Skip to content
My WebMD Sign In, Sign Up

Mental Health Center

Font Size

Handling Sadness and Yearning After a Major Loss - Topic Overview

Sadness and yearning for a loved one, an object, or a way of life you have lost are the most common and expected feelings that occur after any loss.

Probably the best thing you can do to cope with your sadness and yearning is to talk about how you feel. Sharing your sadness with people who care about you helps lift the heaviness that sadness often brings. Other steps you can take to cope with your feelings of sadness and yearning include:

Recommended Related to Mental Health

A Conversation With a Columbine Survivor

Marjorie Lindholm is a survivor of the 1999 school shootings at Columbine High School in Littleton, Colo. Lindholm, who wrote a book titled A Columbine Survivor's Story, spoke with WebMD about her experiences and shares her advice for school shooting survivors and their loved ones.

Read the A Conversation With a Columbine Survivor article > >

  • Looking at photos, watching videos, or exchanging stories with other people about the object of your grief.
  • Taking part in activities that acknowledge and mark a major loss, such as funeral or memorial services after a death. These may also include activities such as a going-away party for a friend or a meeting to rebuild a community after it has been devastated by a flood.
  • Actively participating in normal day-to-day activities. Being active and taking part in daily activities keeps you focused in the present.

Although it may seem that your feelings of sadness and yearning will last forever, remind yourself that these feelings will lessen as time goes by.

Reacting to others

While grieving a loss, you may be overly sensitive and easily offended by things other people say or do. If you find yourself reacting to what other people say and do, you can:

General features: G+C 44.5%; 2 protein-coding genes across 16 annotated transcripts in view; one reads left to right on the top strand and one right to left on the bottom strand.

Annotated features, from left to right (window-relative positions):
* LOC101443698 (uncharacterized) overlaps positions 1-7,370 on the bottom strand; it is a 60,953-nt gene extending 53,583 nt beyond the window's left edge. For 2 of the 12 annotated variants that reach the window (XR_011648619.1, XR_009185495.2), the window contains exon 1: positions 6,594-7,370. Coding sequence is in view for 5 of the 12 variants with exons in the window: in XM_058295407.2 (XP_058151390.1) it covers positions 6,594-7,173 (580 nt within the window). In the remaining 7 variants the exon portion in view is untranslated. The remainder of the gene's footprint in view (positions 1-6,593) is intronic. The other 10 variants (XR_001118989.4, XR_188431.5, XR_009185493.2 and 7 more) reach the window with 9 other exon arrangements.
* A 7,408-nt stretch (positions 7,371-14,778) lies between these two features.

• Pause for a moment before responding to what you consider to be an insensitive comment or action. Concentrate on your breathing, count to 10, or recite a short prayer or poem that calms you.
  • Remind yourself that you are under stress and not acting as you normally would.
  • Ask people around you to allow you some time to adjust to your new life situation.
  • Keep yourself from becoming preoccupied with thoughts about an insensitive comment.
  • Focus on the goodness around you. Thank those who have been caring and kind to you.
1

WebMD Medical Reference from Healthwise

Last Updated: May 10, 2012
This information is not intended to replace the advice of a doctor. Healthwise disclaims any liability for the decisions you make based on this information.
Next Article:

Handling Sadness and Yearning After a Major Loss Topics

Today on WebMD

Hands breaking pencil in frustration
Quiz
Woman looking out window
Article
 
woman standing behind curtains
Article
Pet scan depression
Slideshow
 
Woman standing in grass field barefoot, wind blowi
Article
Plate of half eaten cakes
Article
 
Phobias
Slideshow
mother kissing newborn
Slideshow
 
Woman multitasking
Article
thumbnail_tired_woman_yawning
Article
 
colored pencils
VIDEO
Woman relaxing with a dog
Feature
 

WebMD Special Sections